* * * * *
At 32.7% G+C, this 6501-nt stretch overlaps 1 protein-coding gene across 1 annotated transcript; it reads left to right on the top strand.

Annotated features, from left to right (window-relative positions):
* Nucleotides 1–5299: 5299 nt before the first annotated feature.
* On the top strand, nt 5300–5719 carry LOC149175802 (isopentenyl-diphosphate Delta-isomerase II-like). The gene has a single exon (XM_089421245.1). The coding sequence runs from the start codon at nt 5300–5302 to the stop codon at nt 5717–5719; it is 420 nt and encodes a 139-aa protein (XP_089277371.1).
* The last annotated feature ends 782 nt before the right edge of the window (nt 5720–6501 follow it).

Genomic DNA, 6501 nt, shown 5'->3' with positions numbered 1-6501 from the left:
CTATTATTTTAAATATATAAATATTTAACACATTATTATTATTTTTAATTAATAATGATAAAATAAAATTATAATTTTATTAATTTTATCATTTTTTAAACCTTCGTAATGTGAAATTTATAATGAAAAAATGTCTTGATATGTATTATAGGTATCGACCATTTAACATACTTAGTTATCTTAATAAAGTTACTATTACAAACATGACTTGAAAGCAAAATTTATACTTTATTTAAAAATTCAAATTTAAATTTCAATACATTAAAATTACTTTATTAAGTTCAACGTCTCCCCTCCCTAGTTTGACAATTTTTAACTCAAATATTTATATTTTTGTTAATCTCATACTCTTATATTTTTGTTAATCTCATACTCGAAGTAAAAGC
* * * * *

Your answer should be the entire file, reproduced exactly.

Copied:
At 32.7% G+C, this 6501-nt stretch overlaps 1 protein-coding gene across 1 annotated transcript; it reads left to right on the top strand.

Annotated features, from left to right (window-relative positions):
* Nucleotides 1–5299: 5299 nt before the first annotated feature.
* On the top strand, nt 5300–5719 carry LOC149175802 (isopentenyl-diphosphate Delta-isomerase II-like). The gene has a single exon (XM_089421245.1). The coding sequence runs from the start codon at nt 5300–5302 to the stop codon at nt 5717–5719; it is 420 nt and encodes a 139-aa protein (XP_089277371.1).
* The last annotated feature ends 782 nt before the right edge of the window (nt 5720–6501 follow it).

Genomic DNA, 6501 nt, shown 5'->3' with positions numbered 1-6501 from the left:
CTATTATTTTAAATATATAAATATTTAACACATTATTATTATTTTTAATTAATAATGATAAAATAAAATTATAATTTTATTAATTTTATCATTTTTTAAACCTTCGTAATGTGAAATTTATAATGAAAAAATGTCTTGATATGTATTATAGGTATCGACCATTTAACATACTTAGTTATCTTAATAAAGTTACTATTACAAACATGACTTGAAAGCAAAATTTATACTTTATTTAAAAATTCAAATTTAAATTTCAATACATTAAAATTACTTTATTAAGTTCAACGTCTCCCCTCCCTAGTTTGACAATTTTTAACTCAAATATTTATATTTTTGTTAATCTCATACTCTTATATTTTTGTTAATCTCATACTCGAAGTAAAAGC